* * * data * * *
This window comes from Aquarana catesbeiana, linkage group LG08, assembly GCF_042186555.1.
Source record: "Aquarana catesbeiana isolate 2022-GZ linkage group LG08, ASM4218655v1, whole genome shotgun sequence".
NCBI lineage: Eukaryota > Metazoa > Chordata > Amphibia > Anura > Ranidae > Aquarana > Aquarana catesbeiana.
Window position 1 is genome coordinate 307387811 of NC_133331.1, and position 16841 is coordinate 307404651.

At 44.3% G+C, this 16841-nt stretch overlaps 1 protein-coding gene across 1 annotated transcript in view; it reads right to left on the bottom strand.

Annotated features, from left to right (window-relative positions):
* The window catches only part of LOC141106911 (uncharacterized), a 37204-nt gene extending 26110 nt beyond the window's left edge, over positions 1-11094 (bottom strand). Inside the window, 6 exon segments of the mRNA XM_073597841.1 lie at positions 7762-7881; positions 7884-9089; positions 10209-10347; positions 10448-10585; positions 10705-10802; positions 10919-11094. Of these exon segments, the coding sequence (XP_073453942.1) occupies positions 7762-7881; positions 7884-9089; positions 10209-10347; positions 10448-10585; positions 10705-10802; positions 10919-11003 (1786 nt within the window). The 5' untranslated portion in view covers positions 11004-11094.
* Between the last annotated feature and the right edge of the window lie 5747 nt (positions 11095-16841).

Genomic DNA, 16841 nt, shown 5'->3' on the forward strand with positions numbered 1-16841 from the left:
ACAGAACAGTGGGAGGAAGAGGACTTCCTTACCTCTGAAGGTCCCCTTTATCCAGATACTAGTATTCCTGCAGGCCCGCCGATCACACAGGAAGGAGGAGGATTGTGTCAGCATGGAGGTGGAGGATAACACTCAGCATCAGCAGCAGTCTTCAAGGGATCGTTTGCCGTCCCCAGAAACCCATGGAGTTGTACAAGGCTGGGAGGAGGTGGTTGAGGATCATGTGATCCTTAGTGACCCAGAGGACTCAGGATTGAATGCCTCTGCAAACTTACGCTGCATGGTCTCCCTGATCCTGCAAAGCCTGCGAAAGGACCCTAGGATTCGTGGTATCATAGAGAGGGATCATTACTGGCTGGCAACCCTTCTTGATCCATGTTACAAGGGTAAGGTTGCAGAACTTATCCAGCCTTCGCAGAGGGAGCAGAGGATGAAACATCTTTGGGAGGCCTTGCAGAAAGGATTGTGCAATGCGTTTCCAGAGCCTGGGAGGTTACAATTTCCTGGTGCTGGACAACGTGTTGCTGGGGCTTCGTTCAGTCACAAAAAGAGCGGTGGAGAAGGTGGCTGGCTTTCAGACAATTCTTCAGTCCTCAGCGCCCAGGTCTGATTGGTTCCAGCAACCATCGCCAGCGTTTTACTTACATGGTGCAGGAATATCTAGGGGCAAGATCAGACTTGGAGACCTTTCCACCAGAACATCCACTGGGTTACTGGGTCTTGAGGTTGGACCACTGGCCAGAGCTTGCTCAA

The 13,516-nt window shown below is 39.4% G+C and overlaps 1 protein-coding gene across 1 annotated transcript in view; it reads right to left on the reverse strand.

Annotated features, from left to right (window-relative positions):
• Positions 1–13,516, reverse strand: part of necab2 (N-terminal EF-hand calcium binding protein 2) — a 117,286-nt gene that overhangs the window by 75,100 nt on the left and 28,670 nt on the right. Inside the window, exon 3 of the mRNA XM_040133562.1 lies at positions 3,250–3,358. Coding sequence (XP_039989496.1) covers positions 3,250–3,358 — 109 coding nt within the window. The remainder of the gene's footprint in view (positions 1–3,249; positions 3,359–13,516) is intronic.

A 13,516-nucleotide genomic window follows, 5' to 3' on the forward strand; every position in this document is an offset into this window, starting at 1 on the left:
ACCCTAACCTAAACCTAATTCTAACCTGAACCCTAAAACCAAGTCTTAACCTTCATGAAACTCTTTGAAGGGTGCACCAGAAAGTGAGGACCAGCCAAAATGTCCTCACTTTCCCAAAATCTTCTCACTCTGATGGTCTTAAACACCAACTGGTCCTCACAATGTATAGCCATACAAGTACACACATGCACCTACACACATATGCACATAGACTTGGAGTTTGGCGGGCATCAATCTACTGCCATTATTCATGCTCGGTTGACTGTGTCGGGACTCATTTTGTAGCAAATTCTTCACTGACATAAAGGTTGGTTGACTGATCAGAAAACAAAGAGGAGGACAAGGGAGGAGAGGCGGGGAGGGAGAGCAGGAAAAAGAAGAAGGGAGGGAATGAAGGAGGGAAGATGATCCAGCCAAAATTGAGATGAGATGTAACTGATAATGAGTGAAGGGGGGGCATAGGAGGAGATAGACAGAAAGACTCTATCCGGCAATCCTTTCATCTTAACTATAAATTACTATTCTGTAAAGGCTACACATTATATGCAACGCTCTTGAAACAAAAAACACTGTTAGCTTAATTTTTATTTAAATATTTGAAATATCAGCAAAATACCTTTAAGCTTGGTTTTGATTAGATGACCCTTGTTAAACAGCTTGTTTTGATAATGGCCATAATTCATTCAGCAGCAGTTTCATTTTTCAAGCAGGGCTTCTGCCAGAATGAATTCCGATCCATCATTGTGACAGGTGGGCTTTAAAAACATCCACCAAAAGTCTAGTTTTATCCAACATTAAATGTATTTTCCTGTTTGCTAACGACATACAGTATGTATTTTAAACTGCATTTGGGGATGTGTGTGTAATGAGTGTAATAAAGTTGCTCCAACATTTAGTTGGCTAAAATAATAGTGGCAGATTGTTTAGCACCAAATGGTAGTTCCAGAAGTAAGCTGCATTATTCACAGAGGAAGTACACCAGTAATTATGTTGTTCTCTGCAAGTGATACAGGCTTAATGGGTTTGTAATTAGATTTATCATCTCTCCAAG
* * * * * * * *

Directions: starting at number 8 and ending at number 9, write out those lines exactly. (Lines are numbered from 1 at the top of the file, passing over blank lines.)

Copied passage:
* Between the last annotated feature and the right edge of the window lie 5747 nt (positions 11095-16841).

Genomic DNA, 16841 nt, shown 5'->3' on the forward strand with positions numbered 1-16841 from the left: